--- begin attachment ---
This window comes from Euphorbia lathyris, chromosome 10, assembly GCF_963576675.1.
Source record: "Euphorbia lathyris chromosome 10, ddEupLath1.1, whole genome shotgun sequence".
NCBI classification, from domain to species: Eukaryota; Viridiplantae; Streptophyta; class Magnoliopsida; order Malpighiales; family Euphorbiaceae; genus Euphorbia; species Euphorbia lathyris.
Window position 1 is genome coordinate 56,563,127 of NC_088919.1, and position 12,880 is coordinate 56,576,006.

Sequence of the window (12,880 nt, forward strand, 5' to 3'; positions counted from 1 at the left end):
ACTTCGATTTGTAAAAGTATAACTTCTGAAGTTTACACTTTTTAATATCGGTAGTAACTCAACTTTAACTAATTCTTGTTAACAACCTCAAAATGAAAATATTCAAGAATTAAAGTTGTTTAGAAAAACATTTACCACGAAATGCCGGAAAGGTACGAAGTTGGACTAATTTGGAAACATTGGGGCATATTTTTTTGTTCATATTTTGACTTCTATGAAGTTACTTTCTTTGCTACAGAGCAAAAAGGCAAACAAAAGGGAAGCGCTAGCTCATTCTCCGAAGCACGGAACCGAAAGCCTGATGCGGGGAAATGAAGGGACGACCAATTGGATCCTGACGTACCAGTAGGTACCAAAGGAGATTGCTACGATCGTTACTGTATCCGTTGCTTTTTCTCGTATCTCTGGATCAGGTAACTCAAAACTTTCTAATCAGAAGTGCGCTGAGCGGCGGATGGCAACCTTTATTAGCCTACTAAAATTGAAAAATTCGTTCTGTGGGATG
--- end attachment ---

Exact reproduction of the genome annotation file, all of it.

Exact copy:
This window comes from Euphorbia lathyris, chromosome 10, assembly GCF_963576675.1.
Source record: "Euphorbia lathyris chromosome 10, ddEupLath1.1, whole genome shotgun sequence".
NCBI classification, from domain to species: Eukaryota; Viridiplantae; Streptophyta; class Magnoliopsida; order Malpighiales; family Euphorbiaceae; genus Euphorbia; species Euphorbia lathyris.
Window position 1 is genome coordinate 56,563,127 of NC_088919.1, and position 12,880 is coordinate 56,576,006.

Sequence of the window (12,880 nt, forward strand, 5' to 3'; positions counted from 1 at the left end):
ACTTCGATTTGTAAAAGTATAACTTCTGAAGTTTACACTTTTTAATATCGGTAGTAACTCAACTTTAACTAATTCTTGTTAACAACCTCAAAATGAAAATATTCAAGAATTAAAGTTGTTTAGAAAAACATTTACCACGAAATGCCGGAAAGGTACGAAGTTGGACTAATTTGGAAACATTGGGGCATATTTTTTTGTTCATATTTTGACTTCTATGAAGTTACTTTCTTTGCTACAGAGCAAAAAGGCAAACAAAAGGGAAGCGCTAGCTCATTCTCCGAAGCACGGAACCGAAAGCCTGATGCGGGGAAATGAAGGGACGACCAATTGGATCCTGACGTACCAGTAGGTACCAAAGGAGATTGCTACGATCGTTACTGTATCCGTTGCTTTTTCTCGTATCTCTGGATCAGGTAACTCAAAACTTTCTAATCAGAAGTGCGCTGAGCGGCGGATGGCAACCTTTATTAGCCTACTAAAATTGAAAAATTCGTTCTGTGGGATG